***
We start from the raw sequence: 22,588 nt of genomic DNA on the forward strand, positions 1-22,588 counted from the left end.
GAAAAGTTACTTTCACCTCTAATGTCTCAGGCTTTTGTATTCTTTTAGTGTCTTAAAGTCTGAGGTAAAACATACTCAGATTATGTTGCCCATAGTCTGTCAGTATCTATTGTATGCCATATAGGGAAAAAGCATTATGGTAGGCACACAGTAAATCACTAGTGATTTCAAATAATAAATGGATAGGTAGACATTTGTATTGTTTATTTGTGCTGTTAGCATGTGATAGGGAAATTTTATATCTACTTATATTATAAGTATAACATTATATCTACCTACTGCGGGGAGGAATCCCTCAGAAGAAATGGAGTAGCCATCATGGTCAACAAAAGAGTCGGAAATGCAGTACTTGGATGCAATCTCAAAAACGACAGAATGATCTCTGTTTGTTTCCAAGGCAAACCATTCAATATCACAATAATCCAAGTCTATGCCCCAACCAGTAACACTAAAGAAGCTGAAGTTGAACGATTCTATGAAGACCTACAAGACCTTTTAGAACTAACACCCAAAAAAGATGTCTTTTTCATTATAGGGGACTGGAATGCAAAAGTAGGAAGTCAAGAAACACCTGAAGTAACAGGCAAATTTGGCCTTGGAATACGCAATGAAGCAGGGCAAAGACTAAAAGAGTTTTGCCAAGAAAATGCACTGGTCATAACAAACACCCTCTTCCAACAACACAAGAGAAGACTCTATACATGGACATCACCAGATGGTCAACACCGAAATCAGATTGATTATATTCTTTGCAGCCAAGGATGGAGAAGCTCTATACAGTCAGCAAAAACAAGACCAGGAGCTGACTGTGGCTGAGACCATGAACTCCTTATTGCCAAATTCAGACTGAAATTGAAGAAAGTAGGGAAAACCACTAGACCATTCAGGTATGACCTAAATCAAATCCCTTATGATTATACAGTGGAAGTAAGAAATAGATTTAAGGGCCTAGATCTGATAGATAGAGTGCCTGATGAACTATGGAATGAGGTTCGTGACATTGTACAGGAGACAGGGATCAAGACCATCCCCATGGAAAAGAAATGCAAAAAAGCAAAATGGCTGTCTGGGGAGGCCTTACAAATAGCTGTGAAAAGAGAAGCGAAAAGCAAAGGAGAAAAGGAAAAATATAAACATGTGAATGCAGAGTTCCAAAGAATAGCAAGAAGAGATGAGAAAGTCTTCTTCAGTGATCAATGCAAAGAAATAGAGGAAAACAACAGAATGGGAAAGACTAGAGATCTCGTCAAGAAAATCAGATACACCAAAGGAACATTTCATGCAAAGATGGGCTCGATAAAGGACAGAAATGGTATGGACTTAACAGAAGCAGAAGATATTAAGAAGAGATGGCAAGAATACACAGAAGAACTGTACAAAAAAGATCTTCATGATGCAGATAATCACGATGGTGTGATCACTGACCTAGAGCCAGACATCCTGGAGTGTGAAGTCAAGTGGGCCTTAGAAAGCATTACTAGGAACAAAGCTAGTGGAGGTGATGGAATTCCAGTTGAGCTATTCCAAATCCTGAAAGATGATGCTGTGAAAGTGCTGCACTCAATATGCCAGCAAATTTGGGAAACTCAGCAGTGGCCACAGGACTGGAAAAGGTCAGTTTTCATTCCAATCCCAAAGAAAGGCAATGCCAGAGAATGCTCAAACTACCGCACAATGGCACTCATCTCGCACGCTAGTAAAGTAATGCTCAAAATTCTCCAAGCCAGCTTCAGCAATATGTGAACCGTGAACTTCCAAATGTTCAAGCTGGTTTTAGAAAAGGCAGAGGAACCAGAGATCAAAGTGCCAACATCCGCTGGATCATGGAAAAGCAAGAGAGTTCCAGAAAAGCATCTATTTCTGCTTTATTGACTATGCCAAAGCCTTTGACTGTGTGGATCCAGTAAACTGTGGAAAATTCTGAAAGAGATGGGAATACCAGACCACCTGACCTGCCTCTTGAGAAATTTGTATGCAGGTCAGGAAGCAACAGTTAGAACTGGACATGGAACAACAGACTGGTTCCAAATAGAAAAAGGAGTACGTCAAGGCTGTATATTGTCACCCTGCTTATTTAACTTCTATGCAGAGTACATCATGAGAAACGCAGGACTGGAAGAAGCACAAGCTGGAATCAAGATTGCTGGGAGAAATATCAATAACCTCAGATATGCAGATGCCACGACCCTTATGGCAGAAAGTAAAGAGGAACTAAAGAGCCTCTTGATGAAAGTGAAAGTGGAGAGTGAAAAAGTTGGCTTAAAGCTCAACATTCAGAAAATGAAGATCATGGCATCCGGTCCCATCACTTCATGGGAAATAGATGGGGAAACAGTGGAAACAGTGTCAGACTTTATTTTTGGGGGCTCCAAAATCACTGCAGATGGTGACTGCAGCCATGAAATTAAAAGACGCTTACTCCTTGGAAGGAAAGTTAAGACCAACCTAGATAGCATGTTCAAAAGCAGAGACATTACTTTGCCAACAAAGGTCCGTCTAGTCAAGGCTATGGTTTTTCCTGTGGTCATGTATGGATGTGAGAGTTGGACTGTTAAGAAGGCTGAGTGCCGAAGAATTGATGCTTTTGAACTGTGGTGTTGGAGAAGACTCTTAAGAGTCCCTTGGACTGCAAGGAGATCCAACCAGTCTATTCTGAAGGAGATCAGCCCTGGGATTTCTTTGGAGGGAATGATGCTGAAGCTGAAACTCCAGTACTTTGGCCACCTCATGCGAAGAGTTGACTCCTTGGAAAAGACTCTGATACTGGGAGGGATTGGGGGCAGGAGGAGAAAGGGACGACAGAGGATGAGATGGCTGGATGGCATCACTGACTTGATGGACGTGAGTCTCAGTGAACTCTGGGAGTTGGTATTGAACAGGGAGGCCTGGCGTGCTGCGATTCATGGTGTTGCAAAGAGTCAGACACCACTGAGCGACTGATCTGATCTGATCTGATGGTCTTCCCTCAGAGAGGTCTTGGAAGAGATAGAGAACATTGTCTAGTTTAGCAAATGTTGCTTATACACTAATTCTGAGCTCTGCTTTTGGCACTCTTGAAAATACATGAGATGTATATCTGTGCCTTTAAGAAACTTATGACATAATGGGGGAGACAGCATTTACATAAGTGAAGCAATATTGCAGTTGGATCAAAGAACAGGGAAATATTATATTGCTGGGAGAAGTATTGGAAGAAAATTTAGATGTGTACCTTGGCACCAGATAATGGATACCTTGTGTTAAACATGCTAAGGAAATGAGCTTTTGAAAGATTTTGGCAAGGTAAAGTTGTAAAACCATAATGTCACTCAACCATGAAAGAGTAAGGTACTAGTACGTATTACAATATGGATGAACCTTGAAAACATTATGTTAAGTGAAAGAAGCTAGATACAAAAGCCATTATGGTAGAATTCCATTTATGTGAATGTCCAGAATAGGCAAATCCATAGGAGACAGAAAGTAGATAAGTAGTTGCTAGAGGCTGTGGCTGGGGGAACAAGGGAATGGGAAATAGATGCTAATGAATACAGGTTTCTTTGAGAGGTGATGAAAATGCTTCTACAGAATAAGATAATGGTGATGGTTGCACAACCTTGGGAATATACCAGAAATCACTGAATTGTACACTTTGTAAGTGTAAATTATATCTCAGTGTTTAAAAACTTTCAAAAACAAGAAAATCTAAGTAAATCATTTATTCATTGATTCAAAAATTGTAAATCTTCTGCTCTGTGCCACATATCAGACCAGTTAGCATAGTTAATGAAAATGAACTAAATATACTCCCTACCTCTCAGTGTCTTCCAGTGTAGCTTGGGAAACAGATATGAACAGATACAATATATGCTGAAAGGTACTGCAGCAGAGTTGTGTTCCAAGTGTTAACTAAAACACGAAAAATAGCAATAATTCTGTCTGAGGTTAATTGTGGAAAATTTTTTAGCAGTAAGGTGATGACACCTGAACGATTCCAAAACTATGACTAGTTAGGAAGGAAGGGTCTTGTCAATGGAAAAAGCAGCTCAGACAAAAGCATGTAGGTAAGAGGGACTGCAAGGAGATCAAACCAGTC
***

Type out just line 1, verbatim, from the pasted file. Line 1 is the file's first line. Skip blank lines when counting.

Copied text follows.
We start from the raw sequence: 22,588 nt of genomic DNA on the forward strand, positions 1-22,588 counted from the left end.